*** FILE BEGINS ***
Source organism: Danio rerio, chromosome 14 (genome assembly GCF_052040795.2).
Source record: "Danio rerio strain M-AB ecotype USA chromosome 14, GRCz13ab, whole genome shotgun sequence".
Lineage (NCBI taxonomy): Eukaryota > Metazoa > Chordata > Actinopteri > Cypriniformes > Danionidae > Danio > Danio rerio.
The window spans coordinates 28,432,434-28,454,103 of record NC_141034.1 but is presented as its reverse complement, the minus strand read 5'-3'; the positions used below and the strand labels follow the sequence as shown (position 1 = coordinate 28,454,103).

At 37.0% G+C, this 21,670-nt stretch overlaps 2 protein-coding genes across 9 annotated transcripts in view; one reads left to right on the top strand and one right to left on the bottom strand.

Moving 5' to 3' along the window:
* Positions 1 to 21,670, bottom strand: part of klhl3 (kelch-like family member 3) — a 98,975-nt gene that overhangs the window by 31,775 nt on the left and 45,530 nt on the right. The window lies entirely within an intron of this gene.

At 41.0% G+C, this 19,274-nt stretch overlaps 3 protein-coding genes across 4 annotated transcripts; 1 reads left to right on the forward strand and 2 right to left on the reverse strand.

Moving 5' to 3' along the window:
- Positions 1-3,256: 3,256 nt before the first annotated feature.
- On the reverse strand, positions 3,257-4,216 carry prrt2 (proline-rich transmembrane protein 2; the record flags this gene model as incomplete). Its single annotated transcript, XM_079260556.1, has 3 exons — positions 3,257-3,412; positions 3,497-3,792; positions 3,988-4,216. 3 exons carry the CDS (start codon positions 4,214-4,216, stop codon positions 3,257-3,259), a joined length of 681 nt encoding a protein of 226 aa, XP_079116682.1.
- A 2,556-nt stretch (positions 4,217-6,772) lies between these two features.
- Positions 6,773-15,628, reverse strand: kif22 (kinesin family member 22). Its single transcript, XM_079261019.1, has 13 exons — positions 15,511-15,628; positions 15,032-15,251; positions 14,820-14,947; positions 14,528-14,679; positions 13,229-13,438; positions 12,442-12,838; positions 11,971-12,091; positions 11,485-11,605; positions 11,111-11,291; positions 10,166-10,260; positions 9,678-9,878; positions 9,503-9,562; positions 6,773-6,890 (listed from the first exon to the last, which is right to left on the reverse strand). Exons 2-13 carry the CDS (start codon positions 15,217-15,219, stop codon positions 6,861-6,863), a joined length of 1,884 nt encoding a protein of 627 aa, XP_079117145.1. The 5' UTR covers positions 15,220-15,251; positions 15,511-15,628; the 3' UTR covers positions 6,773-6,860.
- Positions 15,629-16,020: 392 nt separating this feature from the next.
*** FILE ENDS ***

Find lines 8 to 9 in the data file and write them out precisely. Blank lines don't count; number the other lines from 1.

At 41.0% G+C, this 19,274-nt stretch overlaps 3 protein-coding genes across 4 annotated transcripts; 1 reads left to right on the forward strand and 2 right to left on the reverse strand.

Moving 5' to 3' along the window: